Autumn in South Africa: Protect your home | Everything Property

Autumn in South Africa: Protect your home

With autumn in the air, homeowners need to be mindful of the impact the season can have on their homes. Here are seven things to consider doing around the house this autumn – or perhaps over the Easter break! – to mitigate the risk of damage to your property as winter approaches.

1. Gutters
As leaves fall from trees, they accumulate in gutters and downspouts, creating blockages that can prevent water from flowing freely. This increases the risk of water damage and possible flooding in winter rainfall areas, which can lead to expensive repairs if walls, floors or ceilings are damaged. Make it a habit to clean your gutters regularly in the coming months.

2. Branches and trees
Autumn could bring strong winds and early storms that run the risk of downing branches and even trees. This raises the risk of broken windows or roof tiles, and perhaps even structural damage. Take a walk around your property to identify any potential hazards, and see whether tall trees, long branches and large shrubs need a pre-winter trim.

3. Fireplaces
A fireplace is a wonderfully warm and welcoming gathering place during the colder months, but it also exponentially increases the fire risk to your home. A house fire can start quickly and spread rapidly, causing serious damage to property, and loss of life to pets and people. Take extra care to reduce these risks by ensuring that fire alarms are working correctly, thinking about the type of furniture and furnishings you place close to your fireplace, devising a fire-safety plan, and trimming overgrown vegetation in the garden. When your fireplace has been in use, always make extra sure that it has been extinguished completely before you go to bed at night, or leave home.

4. Roof tiles
High winds and stormy conditions could damage roof tiles and compromise the integrity of your roof. This could let water and dirt accumulate in the roof cavity. BetterBond CEO Carl Coetzee explains, “This type of damage can lead to significant problems. Water that collects in the ceiling can result in mold and mildew growth, which can cause health problems for those living in the home, and result in structural damage like unsightly stains on your ceiling, as well as rotting support beams. Maintaining your roof is vital, so as a homeowner, consider having your roof inspected professionally and make sure that the necessary repairs are done before the winter weather sets in.”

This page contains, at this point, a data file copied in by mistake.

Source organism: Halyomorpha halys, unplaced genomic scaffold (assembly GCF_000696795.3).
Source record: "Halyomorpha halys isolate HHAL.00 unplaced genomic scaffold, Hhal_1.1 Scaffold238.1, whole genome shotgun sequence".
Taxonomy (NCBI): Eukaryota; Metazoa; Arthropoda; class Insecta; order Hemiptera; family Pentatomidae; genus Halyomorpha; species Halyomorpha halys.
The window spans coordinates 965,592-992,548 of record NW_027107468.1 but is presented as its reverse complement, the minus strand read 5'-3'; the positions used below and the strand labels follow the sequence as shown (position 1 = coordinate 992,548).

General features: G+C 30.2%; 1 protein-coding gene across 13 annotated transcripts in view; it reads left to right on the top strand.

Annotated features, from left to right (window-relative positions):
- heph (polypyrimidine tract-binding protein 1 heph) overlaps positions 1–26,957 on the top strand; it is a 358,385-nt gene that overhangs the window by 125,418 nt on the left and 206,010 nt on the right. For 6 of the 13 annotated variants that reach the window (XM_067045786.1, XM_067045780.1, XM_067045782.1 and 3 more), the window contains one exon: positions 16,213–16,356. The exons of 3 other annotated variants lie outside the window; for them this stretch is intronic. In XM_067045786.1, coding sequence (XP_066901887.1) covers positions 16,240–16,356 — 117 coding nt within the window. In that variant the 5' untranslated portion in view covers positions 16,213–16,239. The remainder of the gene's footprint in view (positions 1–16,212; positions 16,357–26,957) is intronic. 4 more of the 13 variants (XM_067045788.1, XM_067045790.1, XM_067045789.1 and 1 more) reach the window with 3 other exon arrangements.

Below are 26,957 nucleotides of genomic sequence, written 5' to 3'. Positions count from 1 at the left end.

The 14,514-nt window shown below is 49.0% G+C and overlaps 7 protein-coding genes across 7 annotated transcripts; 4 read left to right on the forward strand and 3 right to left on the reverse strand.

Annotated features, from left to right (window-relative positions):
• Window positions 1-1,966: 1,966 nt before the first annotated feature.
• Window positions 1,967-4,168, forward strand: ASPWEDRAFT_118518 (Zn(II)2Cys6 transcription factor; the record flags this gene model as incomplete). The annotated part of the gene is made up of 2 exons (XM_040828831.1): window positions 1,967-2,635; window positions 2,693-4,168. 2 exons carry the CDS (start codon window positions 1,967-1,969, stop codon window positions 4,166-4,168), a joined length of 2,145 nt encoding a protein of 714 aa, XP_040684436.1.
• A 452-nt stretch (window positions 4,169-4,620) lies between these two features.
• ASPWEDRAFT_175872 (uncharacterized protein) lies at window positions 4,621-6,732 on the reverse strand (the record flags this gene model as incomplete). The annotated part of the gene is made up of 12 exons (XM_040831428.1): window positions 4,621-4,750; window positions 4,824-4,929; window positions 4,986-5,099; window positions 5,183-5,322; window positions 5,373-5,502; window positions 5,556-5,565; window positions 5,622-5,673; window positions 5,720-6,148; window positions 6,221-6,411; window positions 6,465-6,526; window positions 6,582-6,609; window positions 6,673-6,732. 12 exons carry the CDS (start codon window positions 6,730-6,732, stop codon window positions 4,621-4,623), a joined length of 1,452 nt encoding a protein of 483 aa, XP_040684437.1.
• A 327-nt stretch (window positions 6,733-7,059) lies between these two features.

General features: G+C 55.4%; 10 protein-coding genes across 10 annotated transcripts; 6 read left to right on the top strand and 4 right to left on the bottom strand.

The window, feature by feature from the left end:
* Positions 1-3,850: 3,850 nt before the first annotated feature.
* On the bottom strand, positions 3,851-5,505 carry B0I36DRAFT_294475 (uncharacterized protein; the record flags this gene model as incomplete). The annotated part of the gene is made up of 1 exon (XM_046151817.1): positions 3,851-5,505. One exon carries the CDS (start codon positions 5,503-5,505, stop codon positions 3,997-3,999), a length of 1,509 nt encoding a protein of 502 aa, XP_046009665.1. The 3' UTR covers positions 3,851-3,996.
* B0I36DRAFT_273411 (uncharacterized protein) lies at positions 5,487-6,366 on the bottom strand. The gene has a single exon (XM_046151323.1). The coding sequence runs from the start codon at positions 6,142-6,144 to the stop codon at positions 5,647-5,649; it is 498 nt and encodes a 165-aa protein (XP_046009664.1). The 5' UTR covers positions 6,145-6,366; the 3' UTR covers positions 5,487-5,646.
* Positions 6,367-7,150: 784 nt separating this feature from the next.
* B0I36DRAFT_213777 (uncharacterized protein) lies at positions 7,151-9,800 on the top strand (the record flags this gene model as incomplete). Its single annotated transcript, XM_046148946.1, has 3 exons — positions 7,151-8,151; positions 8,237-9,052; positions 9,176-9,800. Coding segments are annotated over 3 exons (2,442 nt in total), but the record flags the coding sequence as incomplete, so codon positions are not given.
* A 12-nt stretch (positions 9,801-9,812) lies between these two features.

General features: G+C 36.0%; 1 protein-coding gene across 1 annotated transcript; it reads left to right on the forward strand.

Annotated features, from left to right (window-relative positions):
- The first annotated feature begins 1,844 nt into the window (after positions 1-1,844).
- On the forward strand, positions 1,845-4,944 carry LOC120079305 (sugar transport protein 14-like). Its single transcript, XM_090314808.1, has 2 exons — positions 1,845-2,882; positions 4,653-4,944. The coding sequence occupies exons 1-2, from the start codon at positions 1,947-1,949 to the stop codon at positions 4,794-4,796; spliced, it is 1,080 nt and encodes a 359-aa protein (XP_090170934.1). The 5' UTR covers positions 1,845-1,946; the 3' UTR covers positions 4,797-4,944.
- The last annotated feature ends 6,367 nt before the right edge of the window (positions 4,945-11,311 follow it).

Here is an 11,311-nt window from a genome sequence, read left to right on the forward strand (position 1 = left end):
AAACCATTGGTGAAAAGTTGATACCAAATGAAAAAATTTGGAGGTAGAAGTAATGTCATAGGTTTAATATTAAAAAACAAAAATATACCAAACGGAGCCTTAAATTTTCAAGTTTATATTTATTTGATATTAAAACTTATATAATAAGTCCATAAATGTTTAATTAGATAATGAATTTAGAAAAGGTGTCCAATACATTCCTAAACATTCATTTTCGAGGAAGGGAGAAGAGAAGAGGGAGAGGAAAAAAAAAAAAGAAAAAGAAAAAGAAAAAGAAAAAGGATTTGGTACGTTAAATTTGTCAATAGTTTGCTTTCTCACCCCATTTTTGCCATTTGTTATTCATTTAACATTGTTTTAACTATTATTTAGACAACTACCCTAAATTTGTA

5. Home security
With less daylight during the autumn and winter months, your home could be more vulnerable to burglary and theft. Check your existing home-security systems and physical barriers, like burglar bars, to make sure that everything is in good working order. If your budget allows, you could also consider adding measures like security cameras, deadbolts on doors.

Make sure all outdoor lights on your property are working, as a well-lit exterior is a strong deterrent to crime. Areas that are worth giving extra attention to, are walkways, the route to your garage or car, and directly above your front door or entrance. Coetzee adds, “Solar lights are a great addition, to ensure that the exterior lighting on your property stays on during load shedding.”

6. Power outages
Load shedding is predicted to increase this winter, so make sure you are prepared with everything from flashlights and batteries, to a back-up generator or UPS, helping to keep essential things running even when the power is not. If your budget allows, switching to solar isn’t just a sound investment that provides relief from load shedding, but it will also increase the value of your property over time and therefore bolster your resale value.

According to Matthew Cruise, Head of Business Intelligence, Hohm Energy, your decision to take action and install solar not only guarantees you energy independence but may contribute to helping Eskom balance its expense sheet so that it can afford to complete projects to solve the country’s energy crisis.

“By using solar power wherever possible, you will help reduce the load on Eskom’s grid. Eskom is already scrambling to find diesel to power its open-cycle gas turbines during load shedding,” adds Cruise.

7. Insurance
“Finally, it’s essential to understand your home insurance policy and how it may be impacted by autumn in South Africa,”advises Coetzee. “Depending on your policy, you could be covered for certain risks, like theft, but not for others, like flood or fire damage. Review your policy documents and speak with your insurance provider to ensure you have adequate coverage,” he concludes.

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